"While technology may buy you love, only you can keep yourself and your family safe online," said Janice Chaffin, group president of Symantec's Consumer Business Unit. "The Internet has become a regular part of our daily lives and has created unprecedented opportunities to connectfrom 'Webcaming' with grandma, to texting with classmates, to rekindling old flames. These survey results are an especially important reminder for parents to know where their kids arewhether online or offline."
The Report also explores questions including:
Norton Online Living Report 2009 Resources:
About the Survey
- What do people around the world say they can't live without - the Internet, their car, or their cell phone?
- What is the impact of the Internet on children's education?
- Are parents more comfortable discussing the birds and bees or bits and bytes with their kids?
- How do adults and kids maintain social graces in an online world?
- What are the secrets of success of the "E-Family?"
The Norton Online Living Report survey was conducted online in 12 countries (U.S., Canada, UK, France, Germany, Italy, Sweden, China, Japan, India, Australia, and Brazil) by Harris Interactive on behalf of Symantec between October 13th and December 5th, 2008 among 6,427 adults 18 years old and older (including 1,297 parents of children ages 8-17) and 2,614 children aged 8-17 who spend one or more hours online each month. Results for each of the 12 countries were weighted as needed to be representative of the online population of adults and children for each country, and the total results for each country were then combined and weighted according to the relative proportion of online users in each of the 12 countries. For detailed findings of this year's Norton Online Living Report, please visit http://www.nortononlineliving.com/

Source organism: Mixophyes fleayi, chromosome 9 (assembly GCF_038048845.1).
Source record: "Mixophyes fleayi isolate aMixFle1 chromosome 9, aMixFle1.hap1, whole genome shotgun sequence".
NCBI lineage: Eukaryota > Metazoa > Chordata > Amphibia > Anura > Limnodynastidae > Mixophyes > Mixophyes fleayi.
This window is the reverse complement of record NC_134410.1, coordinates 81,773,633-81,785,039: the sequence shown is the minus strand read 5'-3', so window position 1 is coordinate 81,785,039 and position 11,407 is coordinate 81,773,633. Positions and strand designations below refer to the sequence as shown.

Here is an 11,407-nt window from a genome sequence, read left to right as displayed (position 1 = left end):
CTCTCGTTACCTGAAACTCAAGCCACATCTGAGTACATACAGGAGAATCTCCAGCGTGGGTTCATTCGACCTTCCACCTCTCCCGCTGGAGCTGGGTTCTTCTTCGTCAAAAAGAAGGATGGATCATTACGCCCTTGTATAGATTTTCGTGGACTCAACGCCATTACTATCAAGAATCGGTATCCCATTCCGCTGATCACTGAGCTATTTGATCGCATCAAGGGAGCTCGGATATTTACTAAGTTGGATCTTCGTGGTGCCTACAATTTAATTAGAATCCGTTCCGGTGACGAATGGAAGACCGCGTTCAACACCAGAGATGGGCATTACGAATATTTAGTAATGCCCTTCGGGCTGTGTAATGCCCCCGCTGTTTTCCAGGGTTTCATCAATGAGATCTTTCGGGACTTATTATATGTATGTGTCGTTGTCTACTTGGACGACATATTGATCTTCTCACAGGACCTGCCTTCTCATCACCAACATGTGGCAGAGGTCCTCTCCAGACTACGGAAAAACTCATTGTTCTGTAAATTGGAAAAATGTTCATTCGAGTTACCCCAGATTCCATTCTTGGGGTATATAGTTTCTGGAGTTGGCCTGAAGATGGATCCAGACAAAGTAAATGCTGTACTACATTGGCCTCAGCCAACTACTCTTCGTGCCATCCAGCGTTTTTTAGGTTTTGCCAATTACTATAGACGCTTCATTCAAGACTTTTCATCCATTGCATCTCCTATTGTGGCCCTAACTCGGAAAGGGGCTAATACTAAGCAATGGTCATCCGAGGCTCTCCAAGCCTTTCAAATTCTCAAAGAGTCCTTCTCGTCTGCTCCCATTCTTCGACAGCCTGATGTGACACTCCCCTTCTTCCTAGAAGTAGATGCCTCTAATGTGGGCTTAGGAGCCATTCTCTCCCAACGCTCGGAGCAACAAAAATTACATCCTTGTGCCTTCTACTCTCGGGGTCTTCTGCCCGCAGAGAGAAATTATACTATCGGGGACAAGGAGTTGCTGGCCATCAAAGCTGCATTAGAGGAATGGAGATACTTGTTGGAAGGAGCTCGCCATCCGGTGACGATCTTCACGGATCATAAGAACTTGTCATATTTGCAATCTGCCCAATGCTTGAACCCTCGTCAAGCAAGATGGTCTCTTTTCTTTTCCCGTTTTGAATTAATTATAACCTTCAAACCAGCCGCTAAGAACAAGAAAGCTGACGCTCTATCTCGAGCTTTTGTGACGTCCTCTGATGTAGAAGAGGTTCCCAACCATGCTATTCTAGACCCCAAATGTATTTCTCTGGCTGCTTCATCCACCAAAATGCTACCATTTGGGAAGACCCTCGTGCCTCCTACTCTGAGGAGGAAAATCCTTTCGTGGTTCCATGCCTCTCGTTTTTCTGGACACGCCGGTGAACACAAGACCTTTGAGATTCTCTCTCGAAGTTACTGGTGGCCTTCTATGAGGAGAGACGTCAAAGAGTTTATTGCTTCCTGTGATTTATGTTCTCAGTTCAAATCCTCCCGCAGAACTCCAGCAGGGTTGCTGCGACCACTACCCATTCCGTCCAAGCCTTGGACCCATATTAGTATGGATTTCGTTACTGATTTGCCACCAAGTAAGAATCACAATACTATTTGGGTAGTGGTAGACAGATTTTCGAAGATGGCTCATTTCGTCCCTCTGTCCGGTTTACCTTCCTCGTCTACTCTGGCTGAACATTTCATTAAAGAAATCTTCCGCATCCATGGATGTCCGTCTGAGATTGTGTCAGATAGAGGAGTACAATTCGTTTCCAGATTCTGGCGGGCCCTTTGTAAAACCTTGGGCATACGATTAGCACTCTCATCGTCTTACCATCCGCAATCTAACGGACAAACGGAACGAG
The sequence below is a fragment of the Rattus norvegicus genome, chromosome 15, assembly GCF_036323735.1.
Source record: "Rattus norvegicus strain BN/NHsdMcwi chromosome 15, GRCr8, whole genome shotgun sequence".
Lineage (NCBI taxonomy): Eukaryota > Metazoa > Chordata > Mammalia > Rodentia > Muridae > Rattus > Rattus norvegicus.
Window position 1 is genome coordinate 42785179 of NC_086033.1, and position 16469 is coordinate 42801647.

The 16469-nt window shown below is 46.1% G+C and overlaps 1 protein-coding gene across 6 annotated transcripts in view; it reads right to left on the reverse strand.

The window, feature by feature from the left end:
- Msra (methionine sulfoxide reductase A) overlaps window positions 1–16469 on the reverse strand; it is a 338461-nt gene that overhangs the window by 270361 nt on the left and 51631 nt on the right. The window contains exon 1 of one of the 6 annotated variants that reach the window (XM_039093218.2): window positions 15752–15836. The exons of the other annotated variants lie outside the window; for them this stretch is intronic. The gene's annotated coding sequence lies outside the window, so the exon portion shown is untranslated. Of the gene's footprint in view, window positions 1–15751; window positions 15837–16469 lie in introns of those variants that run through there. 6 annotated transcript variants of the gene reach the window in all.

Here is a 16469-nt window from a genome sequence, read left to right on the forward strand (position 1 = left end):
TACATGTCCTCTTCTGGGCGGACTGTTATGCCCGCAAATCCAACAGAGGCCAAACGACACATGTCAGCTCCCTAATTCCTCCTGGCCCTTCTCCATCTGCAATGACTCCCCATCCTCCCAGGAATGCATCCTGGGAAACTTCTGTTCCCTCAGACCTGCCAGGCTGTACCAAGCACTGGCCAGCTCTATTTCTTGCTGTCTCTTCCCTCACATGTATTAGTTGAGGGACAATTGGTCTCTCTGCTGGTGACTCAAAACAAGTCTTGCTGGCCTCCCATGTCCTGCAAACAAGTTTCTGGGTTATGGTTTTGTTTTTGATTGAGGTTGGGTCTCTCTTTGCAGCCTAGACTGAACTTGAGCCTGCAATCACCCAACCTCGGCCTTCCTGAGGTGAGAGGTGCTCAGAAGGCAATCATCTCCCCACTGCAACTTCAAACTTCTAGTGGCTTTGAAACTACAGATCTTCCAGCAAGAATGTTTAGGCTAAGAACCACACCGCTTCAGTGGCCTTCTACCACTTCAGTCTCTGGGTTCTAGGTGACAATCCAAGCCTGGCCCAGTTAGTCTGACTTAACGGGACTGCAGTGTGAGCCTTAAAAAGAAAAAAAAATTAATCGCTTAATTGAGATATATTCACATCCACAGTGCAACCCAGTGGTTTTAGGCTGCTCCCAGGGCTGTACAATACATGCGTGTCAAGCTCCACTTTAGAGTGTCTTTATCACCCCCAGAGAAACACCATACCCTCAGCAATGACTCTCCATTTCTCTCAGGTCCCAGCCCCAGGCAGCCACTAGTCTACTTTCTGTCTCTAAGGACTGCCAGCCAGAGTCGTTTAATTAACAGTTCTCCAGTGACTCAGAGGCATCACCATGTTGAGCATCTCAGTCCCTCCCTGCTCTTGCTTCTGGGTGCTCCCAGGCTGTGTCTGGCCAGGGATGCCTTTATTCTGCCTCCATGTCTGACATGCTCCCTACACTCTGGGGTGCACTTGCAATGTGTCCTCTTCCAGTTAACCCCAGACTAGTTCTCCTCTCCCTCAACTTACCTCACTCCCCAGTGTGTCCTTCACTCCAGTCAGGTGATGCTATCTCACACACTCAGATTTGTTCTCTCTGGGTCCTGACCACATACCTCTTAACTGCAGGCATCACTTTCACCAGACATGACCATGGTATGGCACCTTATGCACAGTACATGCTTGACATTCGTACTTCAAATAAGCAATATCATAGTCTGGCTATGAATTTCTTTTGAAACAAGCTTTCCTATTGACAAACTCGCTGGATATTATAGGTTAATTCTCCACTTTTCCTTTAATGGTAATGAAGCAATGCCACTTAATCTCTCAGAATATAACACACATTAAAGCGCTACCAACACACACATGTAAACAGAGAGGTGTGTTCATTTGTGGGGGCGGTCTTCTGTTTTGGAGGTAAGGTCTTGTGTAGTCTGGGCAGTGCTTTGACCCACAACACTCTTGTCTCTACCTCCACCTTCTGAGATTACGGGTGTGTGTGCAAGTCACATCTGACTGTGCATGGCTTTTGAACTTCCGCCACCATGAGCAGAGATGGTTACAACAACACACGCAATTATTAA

About Norton from Symantec
Symantec's Norton products protect consumers from traditional threats with antivirus
and spyware protection
, as well as bots, drive-by downloads and identity theft-- while also being light on system resources. The company also provides services such as PC help from NortonLive and online backup, and is a trusted source for family online safety.
Symantec is a global leader in providing security, storage and systems management solutions to help consumers and organizations secure and manage their information-driven world. Our software and services protect against more risks at more points, more completely and efficiently, enabling confidence wherever information is used or stored. More information is available at www.symantec.com
Symantec's Canadian operations are headquartered in Toronto with offices in Montreal, Ottawa, Calgary and Vancouver. For more information on Symantec products or current promotions, access Symantec's Canadian Web site at www.symantec.ca
. Symantec is an active member of the Business Software Alliance (BSA).
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Editor's Notes: Throughout this release, global totals refer to the simple, combined percentage of the 12 countries, U.S., Canada, UK, France, Germany, Italy, Sweden, China, Japan, India, Australia and Brazil. Survey participants are part of the online population and spend one or more hours online per month. The 2008 Norton Online Living Report did not include Canada, Italy, Sweden, and India.